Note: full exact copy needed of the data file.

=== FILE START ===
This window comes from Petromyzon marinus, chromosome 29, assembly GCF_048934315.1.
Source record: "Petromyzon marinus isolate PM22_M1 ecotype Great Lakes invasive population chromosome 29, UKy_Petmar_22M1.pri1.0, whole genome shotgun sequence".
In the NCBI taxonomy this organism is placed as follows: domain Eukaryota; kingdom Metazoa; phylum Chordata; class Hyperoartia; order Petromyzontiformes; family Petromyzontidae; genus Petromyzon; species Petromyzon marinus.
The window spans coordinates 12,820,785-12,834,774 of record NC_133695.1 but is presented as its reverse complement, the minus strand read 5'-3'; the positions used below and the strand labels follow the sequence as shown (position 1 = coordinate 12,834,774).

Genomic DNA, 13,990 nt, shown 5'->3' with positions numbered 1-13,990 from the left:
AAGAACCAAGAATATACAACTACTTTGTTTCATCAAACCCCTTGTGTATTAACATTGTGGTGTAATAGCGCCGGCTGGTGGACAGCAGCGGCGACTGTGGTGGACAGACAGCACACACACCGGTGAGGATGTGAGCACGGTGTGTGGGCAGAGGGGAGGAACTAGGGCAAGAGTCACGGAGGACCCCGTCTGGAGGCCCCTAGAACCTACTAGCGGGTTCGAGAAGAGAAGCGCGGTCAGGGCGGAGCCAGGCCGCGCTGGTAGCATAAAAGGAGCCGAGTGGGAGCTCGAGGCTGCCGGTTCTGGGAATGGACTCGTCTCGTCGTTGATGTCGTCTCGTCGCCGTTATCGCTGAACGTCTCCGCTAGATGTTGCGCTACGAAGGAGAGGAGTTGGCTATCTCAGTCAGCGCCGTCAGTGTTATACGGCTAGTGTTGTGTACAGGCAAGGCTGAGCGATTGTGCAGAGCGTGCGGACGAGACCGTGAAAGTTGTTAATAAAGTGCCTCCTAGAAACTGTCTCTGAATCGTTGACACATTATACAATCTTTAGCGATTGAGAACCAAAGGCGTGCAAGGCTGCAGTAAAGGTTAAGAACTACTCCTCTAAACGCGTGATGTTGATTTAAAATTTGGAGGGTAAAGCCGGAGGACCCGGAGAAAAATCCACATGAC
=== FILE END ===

This window comes from Petromyzon marinus, chromosome 29, assembly GCF_048934315.1.
Source record: "Petromyzon marinus isolate PM22_M1 ecotype Great Lakes invasive population chromosome 29, UKy_Petmar_22M1.pri1.0, whole genome shotgun sequence".
In the NCBI taxonomy this organism is placed as follows: domain Eukaryota; kingdom Metazoa; phylum Chordata; class Hyperoartia; order Petromyzontiformes; family Petromyzontidae; genus Petromyzon; species Petromyzon marinus.
The window spans coordinates 12,820,785-12,834,774 of record NC_133695.1 but is presented as its reverse complement, the minus strand read 5'-3'; the positions used below and the strand labels follow the sequence as shown (position 1 = coordinate 12,834,774).

Genomic DNA, 13,990 nt, shown 5'->3' with positions numbered 1-13,990 from the left:
AAGAACCAAGAATATACAACTACTTTGTTTCATCAAACCCCTTGTGTATTAACATTGTGGTGTAATAGCGCCGGCTGGTGGACAGCAGCGGCGACTGTGGTGGACAGACAGCACACACACCGGTGAGGATGTGAGCACGGTGTGTGGGCAGAGGGGAGGAACTAGGGCAAGAGTCACGGAGGACCCCGTCTGGAGGCCCCTAGAACCTACTAGCGGGTTCGAGAAGAGAAGCGCGGTCAGGGCGGAGCCAGGCCGCGCTGGTAGCATAAAAGGAGCCGAGTGGGAGCTCGAGGCTGCCGGTTCTGGGAATGGACTCGTCTCGTCGTTGATGTCGTCTCGTCGCCGTTATCGCTGAACGTCTCCGCTAGATGTTGCGCTACGAAGGAGAGGAGTTGGCTATCTCAGTCAGCGCCGTCAGTGTTATACGGCTAGTGTTGTGTACAGGCAAGGCTGAGCGATTGTGCAGAGCGTGCGGACGAGACCGTGAAAGTTGTTAATAAAGTGCCTCCTAGAAACTGTCTCTGAATCGTTGACACATTATACAATCTTTAGCGATTGAGAACCAAAGGCGTGCAAGGCTGCAGTAAAGGTTAAGAACTACTCCTCTAAACGCGTGATGTTGATTTAAAATTTGGAGGGTAAAGCCGGAGGACCCGGAGAAAAATCCACATGAC